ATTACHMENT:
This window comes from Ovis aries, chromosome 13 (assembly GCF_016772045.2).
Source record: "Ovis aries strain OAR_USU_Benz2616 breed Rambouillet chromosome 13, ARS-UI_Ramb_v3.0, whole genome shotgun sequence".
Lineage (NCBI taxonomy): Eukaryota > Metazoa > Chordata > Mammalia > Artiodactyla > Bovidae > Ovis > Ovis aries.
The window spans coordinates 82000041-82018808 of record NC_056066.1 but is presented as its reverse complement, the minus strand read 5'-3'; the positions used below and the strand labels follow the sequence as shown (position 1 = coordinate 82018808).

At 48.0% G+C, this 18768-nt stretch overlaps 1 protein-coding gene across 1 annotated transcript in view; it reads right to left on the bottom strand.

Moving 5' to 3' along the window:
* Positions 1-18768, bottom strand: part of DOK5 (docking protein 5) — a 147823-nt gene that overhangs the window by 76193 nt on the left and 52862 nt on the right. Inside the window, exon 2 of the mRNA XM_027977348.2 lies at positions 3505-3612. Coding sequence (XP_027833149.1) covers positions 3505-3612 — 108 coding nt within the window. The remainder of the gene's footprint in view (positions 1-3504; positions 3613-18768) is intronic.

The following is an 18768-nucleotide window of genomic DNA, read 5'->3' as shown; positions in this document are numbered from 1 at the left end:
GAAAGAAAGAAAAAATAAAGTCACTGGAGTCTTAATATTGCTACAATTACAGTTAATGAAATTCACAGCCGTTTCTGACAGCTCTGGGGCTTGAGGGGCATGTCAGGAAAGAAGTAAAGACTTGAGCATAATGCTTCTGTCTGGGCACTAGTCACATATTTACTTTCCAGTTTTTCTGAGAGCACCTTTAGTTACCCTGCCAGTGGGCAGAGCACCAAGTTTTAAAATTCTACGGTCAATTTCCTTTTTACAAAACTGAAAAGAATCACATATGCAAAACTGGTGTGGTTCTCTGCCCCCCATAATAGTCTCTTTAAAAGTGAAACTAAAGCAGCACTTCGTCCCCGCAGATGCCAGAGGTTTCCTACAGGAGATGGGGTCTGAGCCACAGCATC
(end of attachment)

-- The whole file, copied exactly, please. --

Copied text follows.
This window comes from Ovis aries, chromosome 13 (assembly GCF_016772045.2).
Source record: "Ovis aries strain OAR_USU_Benz2616 breed Rambouillet chromosome 13, ARS-UI_Ramb_v3.0, whole genome shotgun sequence".
Lineage (NCBI taxonomy): Eukaryota > Metazoa > Chordata > Mammalia > Artiodactyla > Bovidae > Ovis > Ovis aries.
The window spans coordinates 82000041-82018808 of record NC_056066.1 but is presented as its reverse complement, the minus strand read 5'-3'; the positions used below and the strand labels follow the sequence as shown (position 1 = coordinate 82018808).

At 48.0% G+C, this 18768-nt stretch overlaps 1 protein-coding gene across 1 annotated transcript in view; it reads right to left on the bottom strand.

Moving 5' to 3' along the window:
* Positions 1-18768, bottom strand: part of DOK5 (docking protein 5) — a 147823-nt gene that overhangs the window by 76193 nt on the left and 52862 nt on the right. Inside the window, exon 2 of the mRNA XM_027977348.2 lies at positions 3505-3612. Coding sequence (XP_027833149.1) covers positions 3505-3612 — 108 coding nt within the window. The remainder of the gene's footprint in view (positions 1-3504; positions 3613-18768) is intronic.

The following is an 18768-nucleotide window of genomic DNA, read 5'->3' as shown; positions in this document are numbered from 1 at the left end:
GAAAGAAAGAAAAAATAAAGTCACTGGAGTCTTAATATTGCTACAATTACAGTTAATGAAATTCACAGCCGTTTCTGACAGCTCTGGGGCTTGAGGGGCATGTCAGGAAAGAAGTAAAGACTTGAGCATAATGCTTCTGTCTGGGCACTAGTCACATATTTACTTTCCAGTTTTTCTGAGAGCACCTTTAGTTACCCTGCCAGTGGGCAGAGCACCAAGTTTTAAAATTCTACGGTCAATTTCCTTTTTACAAAACTGAAAAGAATCACATATGCAAAACTGGTGTGGTTCTCTGCCCCCCATAATAGTCTCTTTAAAAGTGAAACTAAAGCAGCACTTCGTCCCCGCAGATGCCAGAGGTTTCCTACAGGAGATGGGGTCTGAGCCACAGCATC